As its role in Syria grows, U.S. fumbles for strategy
Mounting violence highlights challenges as Trump pursues several sometimes conflicting goals.
WASHINGTON — The U.S. military’s role in Syria has steadily escalated since President Trump took office, but even as fighting intensifies, the administration has said little to the public about its goals, nor has it released a long-stalled update on its strategy for the wartorn country.
The latest escalation came over the weekend as U.S. forces shot down a Syrian attack plane near Raqqah, Islamic State’s selfdeclared capital, where multiple warring groups have been engaged in increasingly intense fighting.
The Pentagon has now twice deliberately targeted Syrian President Bashar Assad’s military and launched three other airstrikes against what it calls “pro-regime” forces — a sharp reversal of the handsoff stance toward Assad that the U.S. took during the opening weeks of Trump’s presidency.
Despite that shift, however, administration officials have not made clear the full objectives of U.S. policy or its limits.
“Right now what we have is a policy of ambiguity,” said Ilan Goldenberg, director of the Middle East security program at the Center for a New American Security. “And what do adversaries do when there’s ambiguity? They test.”
Syria and its allies will continue to grab territory until they are told there are consequences, he said.
Administration statements since the downing of the Syrian jet have done little to clarify the policy.
“The escalation of hostility among all the factions that are operating there doesn’t help anybody,” White House Press Secretary Sean Spicer said Monday. “The Syrian regime and others need to understand that we will retain the right to self-defense for coalition forces aligned against ISIS,” he added, using the administration’s preferred acronym for the Islamic State militants who still control a large swath of territory in eastern Syria.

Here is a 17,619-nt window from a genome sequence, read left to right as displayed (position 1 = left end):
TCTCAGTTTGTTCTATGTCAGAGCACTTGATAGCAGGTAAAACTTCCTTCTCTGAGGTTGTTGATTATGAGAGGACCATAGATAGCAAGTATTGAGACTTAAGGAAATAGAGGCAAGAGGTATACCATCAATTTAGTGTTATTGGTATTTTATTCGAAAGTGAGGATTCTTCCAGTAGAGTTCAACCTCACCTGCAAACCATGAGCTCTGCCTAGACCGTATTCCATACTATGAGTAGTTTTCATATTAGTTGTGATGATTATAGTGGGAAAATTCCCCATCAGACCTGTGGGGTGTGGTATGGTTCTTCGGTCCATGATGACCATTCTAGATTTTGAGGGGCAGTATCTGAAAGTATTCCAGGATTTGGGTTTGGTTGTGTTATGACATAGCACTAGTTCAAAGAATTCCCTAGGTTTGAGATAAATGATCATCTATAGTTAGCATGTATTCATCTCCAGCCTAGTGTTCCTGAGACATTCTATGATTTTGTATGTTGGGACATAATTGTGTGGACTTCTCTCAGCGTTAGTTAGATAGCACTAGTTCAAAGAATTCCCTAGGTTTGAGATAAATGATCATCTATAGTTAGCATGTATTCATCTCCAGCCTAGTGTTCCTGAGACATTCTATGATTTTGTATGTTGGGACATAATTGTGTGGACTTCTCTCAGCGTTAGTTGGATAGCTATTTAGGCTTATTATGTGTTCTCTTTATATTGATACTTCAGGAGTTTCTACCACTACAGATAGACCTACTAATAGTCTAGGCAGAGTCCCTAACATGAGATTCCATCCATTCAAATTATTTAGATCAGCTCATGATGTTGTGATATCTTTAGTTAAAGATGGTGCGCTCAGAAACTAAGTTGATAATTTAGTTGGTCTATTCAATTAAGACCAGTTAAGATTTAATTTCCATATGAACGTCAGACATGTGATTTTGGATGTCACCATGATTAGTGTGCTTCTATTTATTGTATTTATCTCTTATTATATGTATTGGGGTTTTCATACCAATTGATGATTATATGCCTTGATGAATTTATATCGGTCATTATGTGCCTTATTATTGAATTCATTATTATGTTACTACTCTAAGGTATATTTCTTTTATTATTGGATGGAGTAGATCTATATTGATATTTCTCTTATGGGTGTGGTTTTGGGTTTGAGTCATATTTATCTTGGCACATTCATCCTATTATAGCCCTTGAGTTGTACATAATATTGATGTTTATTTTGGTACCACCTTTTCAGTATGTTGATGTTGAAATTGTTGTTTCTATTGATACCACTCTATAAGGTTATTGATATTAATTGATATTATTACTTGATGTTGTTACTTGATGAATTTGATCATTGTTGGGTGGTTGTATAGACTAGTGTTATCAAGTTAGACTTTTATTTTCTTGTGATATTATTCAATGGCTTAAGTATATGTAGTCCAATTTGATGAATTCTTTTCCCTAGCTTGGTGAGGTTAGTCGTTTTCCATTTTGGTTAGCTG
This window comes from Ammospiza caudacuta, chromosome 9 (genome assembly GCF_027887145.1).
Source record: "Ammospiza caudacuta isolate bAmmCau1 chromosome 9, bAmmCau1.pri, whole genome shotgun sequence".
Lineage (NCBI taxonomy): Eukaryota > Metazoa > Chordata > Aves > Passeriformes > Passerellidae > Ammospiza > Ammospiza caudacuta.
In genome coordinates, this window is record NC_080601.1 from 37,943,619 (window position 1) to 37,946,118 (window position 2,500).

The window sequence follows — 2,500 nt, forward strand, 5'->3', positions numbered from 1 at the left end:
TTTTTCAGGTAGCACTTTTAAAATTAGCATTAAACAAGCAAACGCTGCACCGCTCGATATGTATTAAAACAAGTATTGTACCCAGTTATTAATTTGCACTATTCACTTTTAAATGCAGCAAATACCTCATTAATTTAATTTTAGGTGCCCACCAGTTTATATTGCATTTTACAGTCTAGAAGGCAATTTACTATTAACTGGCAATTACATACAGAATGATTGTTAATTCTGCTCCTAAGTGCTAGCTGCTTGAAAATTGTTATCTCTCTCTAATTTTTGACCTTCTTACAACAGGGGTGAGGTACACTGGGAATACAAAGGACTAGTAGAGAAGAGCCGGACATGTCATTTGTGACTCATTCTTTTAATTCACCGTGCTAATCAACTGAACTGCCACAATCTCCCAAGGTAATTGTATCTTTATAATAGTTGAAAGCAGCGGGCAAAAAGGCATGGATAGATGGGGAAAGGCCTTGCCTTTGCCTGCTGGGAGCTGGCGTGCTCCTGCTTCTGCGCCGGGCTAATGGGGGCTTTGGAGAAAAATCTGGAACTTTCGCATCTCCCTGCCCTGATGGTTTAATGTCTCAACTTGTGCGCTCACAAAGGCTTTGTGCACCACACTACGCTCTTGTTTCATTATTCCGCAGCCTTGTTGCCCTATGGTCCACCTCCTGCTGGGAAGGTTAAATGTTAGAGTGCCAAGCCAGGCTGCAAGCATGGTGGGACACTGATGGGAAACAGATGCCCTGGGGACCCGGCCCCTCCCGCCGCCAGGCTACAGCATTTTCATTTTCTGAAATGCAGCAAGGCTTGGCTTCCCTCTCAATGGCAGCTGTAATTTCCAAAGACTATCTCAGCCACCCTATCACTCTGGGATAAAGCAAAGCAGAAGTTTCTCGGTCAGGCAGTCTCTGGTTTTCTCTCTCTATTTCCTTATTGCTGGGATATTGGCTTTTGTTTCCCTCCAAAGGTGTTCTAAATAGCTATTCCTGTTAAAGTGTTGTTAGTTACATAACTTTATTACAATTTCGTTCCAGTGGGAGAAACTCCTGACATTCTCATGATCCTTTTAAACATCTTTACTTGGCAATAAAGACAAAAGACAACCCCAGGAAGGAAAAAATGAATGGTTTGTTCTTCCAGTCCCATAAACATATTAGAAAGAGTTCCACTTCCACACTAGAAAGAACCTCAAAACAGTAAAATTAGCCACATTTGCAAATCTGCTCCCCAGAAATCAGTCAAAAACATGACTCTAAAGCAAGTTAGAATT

The mounting violence around Raqqah and Syria’s eastern border region illustrates the difficulty facing the administration as it seeks to simultaneously accomplish several sometimes conflicting tasks: fight Islamic State, coordinate and defend Syrian rebel groups that are trying to overthrow the government, and counter the influence of Iran, which, along with Russia, has backed the Assad government.
The problem is not unique — the Obama administration was widely criticized for lacking a coherent Syria strategy — but Trump’s difficulty in developing one comes as the U.S. military presence in the country has steadily escalated.
The Pentagon has deployed hundreds of U.S. special operations forces to work alongside Syrian rebels fighting Islamic State. Elsewhere in the country, U.S. warplanes and a Marine Corps artillery unit provide firepower on a daily basis for the advancing forces.
The risk of further escalation is steadily mounting. Armed forces belonging to the U.S., Russia, Syria and Iran are operating in an increasingly compressed environment as they converge on Syrian cities now controlled by a common enemy: Islamic State.
Once that territory is retaken — and Islamic State militants are gone — the White House will have to decide whether it will continue to deepen its involvement and protect its partners against Assad’s forces and their backers.
The U.S. has been on a potential collision course with the Syrian government at least since President Obama authorized airstrikes in 2014 and introduced special operations forces a year later.